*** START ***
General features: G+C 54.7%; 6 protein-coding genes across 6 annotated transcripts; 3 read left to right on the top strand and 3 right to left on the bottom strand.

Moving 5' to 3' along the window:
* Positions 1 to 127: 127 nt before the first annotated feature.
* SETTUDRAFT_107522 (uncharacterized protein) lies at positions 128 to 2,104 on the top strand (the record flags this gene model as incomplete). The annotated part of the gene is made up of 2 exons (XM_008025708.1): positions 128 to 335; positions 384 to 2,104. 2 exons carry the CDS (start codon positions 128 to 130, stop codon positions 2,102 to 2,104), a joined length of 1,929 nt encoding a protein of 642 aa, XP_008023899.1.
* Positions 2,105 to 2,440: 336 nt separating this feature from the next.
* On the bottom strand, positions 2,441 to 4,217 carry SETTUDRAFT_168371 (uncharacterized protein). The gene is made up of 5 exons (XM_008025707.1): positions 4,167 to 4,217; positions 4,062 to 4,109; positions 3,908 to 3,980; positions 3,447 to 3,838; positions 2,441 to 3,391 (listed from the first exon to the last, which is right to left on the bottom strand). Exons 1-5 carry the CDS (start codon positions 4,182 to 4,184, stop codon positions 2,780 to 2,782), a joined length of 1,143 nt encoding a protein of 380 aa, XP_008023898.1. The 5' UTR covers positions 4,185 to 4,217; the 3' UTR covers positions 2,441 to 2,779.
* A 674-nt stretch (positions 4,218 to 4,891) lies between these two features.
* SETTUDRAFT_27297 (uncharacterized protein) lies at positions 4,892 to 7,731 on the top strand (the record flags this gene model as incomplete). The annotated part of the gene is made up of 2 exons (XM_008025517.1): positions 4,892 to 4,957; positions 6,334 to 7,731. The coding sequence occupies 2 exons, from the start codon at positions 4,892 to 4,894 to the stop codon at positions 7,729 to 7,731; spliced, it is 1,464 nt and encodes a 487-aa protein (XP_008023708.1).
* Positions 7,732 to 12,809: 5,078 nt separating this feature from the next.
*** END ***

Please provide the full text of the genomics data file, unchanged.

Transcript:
General features: G+C 54.7%; 6 protein-coding genes across 6 annotated transcripts; 3 read left to right on the top strand and 3 right to left on the bottom strand.

Moving 5' to 3' along the window:
* Positions 1 to 127: 127 nt before the first annotated feature.
* SETTUDRAFT_107522 (uncharacterized protein) lies at positions 128 to 2,104 on the top strand (the record flags this gene model as incomplete). The annotated part of the gene is made up of 2 exons (XM_008025708.1): positions 128 to 335; positions 384 to 2,104. 2 exons carry the CDS (start codon positions 128 to 130, stop codon positions 2,102 to 2,104), a joined length of 1,929 nt encoding a protein of 642 aa, XP_008023899.1.
* Positions 2,105 to 2,440: 336 nt separating this feature from the next.
* On the bottom strand, positions 2,441 to 4,217 carry SETTUDRAFT_168371 (uncharacterized protein). The gene is made up of 5 exons (XM_008025707.1): positions 4,167 to 4,217; positions 4,062 to 4,109; positions 3,908 to 3,980; positions 3,447 to 3,838; positions 2,441 to 3,391 (listed from the first exon to the last, which is right to left on the bottom strand). Exons 1-5 carry the CDS (start codon positions 4,182 to 4,184, stop codon positions 2,780 to 2,782), a joined length of 1,143 nt encoding a protein of 380 aa, XP_008023898.1. The 5' UTR covers positions 4,185 to 4,217; the 3' UTR covers positions 2,441 to 2,779.
* A 674-nt stretch (positions 4,218 to 4,891) lies between these two features.
* SETTUDRAFT_27297 (uncharacterized protein) lies at positions 4,892 to 7,731 on the top strand (the record flags this gene model as incomplete). The annotated part of the gene is made up of 2 exons (XM_008025517.1): positions 4,892 to 4,957; positions 6,334 to 7,731. The coding sequence occupies 2 exons, from the start codon at positions 4,892 to 4,894 to the stop codon at positions 7,729 to 7,731; spliced, it is 1,464 nt and encodes a 487-aa protein (XP_008023708.1).
* Positions 7,732 to 12,809: 5,078 nt separating this feature from the next.